• Never burn wrapping paper in the fireplace or wood stove. Wrapping paper burns at higher temperatures than wood and can cause a chimney fire.
  • Keep combustibles at least three feet from heat sources.
  • Make a home fire escape plan and practice it with your family and any overnight guests.
  • Keep escape routes clear of clutter so you can escape quickly in case of fire.

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Add Fire Safety to Your Holiday Menu - 11/19/19

Thanksgiving is just around the corner, and State Fire Marshal Jim Walker wants to remind Oregonians to add fire safety to their cooking and holiday meal plans.

“The holiday is a time to give thanks and enjoy friends and family,” said Walker. “By following basic fire-prevention tips, you can keep yourself and loved ones safe and avoid cooking-related fires.”

In Oregon, cooking was the leading known cause of residential structure fires over the past five years (2013-17), causing an average of 19 percent of Oregon’s total residential structure fires, according to state fire agency data submitted to the National Fire Incident Reporting System.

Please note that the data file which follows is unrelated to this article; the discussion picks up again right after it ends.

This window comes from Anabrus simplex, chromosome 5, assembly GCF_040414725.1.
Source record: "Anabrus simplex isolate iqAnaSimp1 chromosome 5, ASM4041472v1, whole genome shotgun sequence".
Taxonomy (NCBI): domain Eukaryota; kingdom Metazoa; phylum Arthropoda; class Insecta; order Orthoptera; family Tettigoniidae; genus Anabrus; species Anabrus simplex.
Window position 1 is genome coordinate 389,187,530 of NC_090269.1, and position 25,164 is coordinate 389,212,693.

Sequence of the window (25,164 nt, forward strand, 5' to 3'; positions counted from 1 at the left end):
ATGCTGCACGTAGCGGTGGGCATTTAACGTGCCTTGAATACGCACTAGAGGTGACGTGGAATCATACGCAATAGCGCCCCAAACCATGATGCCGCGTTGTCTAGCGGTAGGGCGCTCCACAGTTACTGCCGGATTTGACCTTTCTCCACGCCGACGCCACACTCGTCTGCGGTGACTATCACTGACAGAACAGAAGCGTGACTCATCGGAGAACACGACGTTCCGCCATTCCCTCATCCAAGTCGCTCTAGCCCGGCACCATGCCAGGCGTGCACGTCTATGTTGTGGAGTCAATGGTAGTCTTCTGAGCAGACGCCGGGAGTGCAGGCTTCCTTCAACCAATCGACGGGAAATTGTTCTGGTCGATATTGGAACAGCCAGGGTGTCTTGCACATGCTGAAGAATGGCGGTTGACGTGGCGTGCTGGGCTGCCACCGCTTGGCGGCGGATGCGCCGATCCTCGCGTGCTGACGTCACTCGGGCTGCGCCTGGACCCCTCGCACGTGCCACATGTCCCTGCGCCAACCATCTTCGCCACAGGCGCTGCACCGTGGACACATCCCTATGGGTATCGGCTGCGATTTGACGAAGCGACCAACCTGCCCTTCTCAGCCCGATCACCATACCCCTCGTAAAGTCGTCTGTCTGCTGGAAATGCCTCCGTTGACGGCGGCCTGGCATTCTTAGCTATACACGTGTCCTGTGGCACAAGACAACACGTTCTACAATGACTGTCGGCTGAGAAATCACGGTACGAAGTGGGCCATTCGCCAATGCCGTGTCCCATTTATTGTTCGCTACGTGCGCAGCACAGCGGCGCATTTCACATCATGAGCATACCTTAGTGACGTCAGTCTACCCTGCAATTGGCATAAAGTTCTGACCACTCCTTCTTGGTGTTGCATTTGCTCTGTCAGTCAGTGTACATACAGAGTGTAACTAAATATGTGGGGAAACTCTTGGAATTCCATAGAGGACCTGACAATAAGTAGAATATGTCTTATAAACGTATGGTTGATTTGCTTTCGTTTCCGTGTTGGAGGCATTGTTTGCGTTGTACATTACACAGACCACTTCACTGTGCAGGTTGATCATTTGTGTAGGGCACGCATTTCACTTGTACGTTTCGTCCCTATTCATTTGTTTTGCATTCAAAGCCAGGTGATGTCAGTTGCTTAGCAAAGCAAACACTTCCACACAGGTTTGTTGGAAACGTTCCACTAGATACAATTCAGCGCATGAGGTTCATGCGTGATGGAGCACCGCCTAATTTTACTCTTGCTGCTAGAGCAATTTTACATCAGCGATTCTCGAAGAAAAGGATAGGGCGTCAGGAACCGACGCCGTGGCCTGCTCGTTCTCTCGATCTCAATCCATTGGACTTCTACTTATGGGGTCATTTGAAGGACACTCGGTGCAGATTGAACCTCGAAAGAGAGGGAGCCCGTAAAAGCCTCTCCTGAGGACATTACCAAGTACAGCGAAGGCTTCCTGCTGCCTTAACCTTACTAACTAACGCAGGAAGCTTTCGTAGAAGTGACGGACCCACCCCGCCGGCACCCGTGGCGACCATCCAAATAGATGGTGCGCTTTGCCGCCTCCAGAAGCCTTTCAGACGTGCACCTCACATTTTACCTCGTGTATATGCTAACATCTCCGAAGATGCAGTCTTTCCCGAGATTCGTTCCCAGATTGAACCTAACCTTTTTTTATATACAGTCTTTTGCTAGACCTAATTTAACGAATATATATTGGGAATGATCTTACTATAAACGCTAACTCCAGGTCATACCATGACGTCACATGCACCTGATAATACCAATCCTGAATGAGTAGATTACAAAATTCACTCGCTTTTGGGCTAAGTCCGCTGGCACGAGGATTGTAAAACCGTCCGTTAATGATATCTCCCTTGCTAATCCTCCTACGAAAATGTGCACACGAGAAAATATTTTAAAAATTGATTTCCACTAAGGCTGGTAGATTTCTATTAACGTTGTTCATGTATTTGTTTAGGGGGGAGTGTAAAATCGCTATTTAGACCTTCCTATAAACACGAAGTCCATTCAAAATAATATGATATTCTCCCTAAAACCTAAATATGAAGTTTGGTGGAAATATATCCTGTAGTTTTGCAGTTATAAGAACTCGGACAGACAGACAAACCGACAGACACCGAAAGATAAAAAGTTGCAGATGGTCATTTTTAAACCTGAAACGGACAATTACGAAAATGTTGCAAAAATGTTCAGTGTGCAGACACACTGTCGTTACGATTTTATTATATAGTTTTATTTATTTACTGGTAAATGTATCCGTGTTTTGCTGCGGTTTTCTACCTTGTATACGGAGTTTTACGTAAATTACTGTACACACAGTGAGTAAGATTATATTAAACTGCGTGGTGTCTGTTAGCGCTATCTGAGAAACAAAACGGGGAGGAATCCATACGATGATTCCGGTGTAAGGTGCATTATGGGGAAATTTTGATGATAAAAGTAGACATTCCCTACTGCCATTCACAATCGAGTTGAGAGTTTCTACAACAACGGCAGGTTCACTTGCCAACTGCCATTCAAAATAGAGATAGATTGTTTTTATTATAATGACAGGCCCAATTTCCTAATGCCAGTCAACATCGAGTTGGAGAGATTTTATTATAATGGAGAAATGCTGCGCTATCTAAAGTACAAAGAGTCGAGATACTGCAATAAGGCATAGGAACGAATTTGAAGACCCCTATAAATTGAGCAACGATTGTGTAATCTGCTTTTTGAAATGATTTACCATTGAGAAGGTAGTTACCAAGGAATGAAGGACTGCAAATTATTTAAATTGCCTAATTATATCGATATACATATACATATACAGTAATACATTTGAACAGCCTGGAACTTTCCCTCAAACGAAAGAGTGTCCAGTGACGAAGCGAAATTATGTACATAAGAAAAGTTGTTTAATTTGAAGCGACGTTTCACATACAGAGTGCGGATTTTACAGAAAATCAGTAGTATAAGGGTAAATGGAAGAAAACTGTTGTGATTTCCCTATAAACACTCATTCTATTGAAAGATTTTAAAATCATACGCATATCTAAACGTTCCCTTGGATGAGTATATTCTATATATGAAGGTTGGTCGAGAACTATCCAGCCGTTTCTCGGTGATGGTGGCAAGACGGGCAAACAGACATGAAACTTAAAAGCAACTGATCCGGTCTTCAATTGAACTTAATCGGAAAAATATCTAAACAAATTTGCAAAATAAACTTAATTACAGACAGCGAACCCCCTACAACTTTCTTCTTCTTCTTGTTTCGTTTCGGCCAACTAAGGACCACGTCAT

On average, there are 533 cooking-caused residential structure fires in Oregon per year.

Statewide the range/stove was the most frequently reported equipment involved in cooking fires. Of these, 73 percent were from an electric-powered range/stove.

All told, there were 10 deaths in Oregon from residential cooking fires during the past five years, or an average of two deaths per year.

Cooking safety tips:

  • Don’t leave cooking food on your stovetop unattended, especially when frying and sautéing with oil.
  • While your turkey is cooking, check on it frequently.
  • Use a timer to monitor cooking times when simmering, baking, or roasting foods that require long cooking times. Check the stove or oven frequently.
  • Remember to keep items that may catch fire, like oven mitts, wooden utensils, food wrappers, and towels, at least three feet from the cooking area.
  • Roll up your shirt sleeves and avoid using clothing that may come in contact with open flames or other heat sources.
  • Don’t cook if you are drinking alcohol or using other substances that make you drowsy.
  • Keep children three feet or more away from all cooking areas, hot food, and liquids to avoid burns.
  • Keep pot and pan handles turned inward on the stove to avoid bumping them and spilling hot foods.
  • Heat cooking oil slowly and never leave it unattended.

If you have a cooking fire:

  • Always keep a lid nearby to smother small grease fires. Smother the flames by carefully sliding the lid over the pan. Turn off the burner and don’t move the pan until it is completely cool.
  • Never pour water on a grease fire; it can splatter the grease and spread the fire.
  • In the event of a fire in your oven or microwave, turn the appliance off and keep the doors closed.
  • When in doubt, get out! Call 9-1-1 after you leave.

Make sure you have smoke alarms on every level of your home, outside each sleeping area, and in every bedroom. Test smoke alarms monthly and replace them if they are 10 years old or older.